As the iconic Grand Canyon captures the raw and wild desolate savagery of the West, Ayers Rock on the Australian continent is the Southern Hemisphere equivalent, providing a necessary destination for travelers. However, this is where the similarities between the two natural wonders end, as a vast chasm of ideology prompted by liberal guilt and wayward policy has transformed public land and tourism into a sanctuary of reprehensible proportions.
Fox New Reports that a joint decision made by officials of Uluṟu-Kata Tjuṯa National Park and members of the indigenous Aborigines, will effectively eliminate climbing the 1,142 foot high landmark in 2019. Ayers Rock was renamed “Uluru” in 1985, after the Australian government returned the land to the descendants of the region’s original settlers. While the prominent red sandstone site attracts 400,000 visitors per year at $25 per person, apparently mountaineering activities on the geological feature have steadily decreased over the last decade, prompting a knee jerk full scale white flag of surrender from the Australian government. A group of native “landowners” is allegedly quietly celebrating the decision to ban climbing, as the ancestral pure sacredness of the land shall be preserved. Tourists will still be afforded the opportunity of access to the Uluru section of the park, of course barring religious and spiritual restrictions.
In reality, this is yet another example of the lingering consequences spurred by the ominous and perpetual concept of reparations. At what point does the game of “forfeit public land to the one with a tear flowing down the cheek” surpass even the furthest galaxies of hypocrisy? Has the cryptic seizing of public lands, based on a heritage, become the new extortion? Disturbingly, the lexicon in the Fox News article denotes the Aborigines as actual owners of the land, clearly insinuating that in this case a minority group has driven the vehicle of political correctness into the vortex of specified eminent domain. This same cultural financial, and institutional phenomenon is readily apparent in the Native American stranglehold of the tax free monopoly and ownership of gaming casinos and hotels outside of Las Vegas and Atlantic City. We can all take comfort in the idea that the quirky obsession by the Australian government in capitulating to the Aborigines, may be a product of the coriolis effect.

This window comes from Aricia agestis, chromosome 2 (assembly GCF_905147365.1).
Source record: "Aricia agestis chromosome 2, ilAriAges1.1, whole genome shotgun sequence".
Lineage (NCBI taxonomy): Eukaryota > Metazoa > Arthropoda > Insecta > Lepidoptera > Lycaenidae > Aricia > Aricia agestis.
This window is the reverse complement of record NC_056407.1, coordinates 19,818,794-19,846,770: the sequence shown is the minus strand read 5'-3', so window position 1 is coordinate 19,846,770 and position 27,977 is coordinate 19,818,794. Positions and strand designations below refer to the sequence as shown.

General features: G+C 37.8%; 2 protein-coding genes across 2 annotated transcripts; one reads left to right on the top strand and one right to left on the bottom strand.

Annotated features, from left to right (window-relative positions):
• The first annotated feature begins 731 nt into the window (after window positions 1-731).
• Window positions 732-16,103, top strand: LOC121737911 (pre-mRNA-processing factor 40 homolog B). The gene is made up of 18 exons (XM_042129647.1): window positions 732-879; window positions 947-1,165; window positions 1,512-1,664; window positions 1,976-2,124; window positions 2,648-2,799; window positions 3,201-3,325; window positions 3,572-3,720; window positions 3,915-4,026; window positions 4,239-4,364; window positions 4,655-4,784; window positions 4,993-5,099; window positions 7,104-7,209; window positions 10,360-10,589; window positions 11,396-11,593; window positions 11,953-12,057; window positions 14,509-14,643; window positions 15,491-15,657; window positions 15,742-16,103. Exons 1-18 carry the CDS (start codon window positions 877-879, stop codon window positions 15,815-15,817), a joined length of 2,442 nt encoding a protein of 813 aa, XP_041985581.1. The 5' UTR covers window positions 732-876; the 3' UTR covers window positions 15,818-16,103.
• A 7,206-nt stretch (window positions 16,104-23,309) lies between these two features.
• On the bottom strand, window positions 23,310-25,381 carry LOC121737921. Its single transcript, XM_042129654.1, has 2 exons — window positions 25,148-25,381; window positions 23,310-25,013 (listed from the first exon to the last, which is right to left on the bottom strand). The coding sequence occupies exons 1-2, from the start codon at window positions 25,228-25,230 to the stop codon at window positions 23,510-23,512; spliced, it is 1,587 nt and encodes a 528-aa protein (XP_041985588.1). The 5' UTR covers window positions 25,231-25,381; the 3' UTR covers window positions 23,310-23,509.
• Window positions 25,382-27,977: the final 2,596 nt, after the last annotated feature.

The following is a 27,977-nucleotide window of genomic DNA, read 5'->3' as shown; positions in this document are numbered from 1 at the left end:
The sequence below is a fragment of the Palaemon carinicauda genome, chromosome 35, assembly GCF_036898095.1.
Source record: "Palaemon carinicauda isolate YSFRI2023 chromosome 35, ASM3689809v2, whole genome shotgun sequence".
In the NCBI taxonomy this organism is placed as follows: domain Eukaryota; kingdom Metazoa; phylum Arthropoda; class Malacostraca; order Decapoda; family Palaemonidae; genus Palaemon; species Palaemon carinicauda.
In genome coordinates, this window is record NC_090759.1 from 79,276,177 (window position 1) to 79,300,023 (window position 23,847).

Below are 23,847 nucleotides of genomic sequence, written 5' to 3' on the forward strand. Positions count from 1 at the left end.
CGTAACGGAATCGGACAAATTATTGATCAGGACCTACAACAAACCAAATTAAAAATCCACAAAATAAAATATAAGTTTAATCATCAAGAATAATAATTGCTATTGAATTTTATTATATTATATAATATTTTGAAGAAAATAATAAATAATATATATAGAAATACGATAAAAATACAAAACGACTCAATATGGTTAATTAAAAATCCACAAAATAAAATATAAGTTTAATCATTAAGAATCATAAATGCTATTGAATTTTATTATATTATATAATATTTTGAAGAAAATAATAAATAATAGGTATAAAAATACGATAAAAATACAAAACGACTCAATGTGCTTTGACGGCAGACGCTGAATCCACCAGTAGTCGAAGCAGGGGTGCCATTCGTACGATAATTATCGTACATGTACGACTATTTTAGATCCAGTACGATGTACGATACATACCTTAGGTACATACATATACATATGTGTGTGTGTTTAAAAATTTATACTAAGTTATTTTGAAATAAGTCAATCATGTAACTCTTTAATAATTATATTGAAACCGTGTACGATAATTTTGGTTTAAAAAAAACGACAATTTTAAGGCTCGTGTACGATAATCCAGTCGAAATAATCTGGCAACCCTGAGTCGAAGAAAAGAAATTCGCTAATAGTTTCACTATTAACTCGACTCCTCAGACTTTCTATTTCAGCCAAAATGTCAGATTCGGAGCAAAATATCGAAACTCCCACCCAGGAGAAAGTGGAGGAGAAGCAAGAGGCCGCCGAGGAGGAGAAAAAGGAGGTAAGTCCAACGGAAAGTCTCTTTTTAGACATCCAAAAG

There are unconfirmed reports that certain expanses of Yellowstone National Park will be cordoned off, as members of the Shoshone council believe that the human gaze is gradually polluting the rare species of bacteria inhabiting the hot springs, and an immediate tax payer funded cost- benefit analysis will explore the possibility of harvesting geothermal energy. Let’s all engage in song before these words become obsolete to the younger generations, and the wonderful gears of bureaucracy churn a new web of dissent.
This land is your land This land is my land
From California to the New York island;
From the red wood forest to the Gulf Stream waters
This land was made for you and Me.
Read the Fox News article here.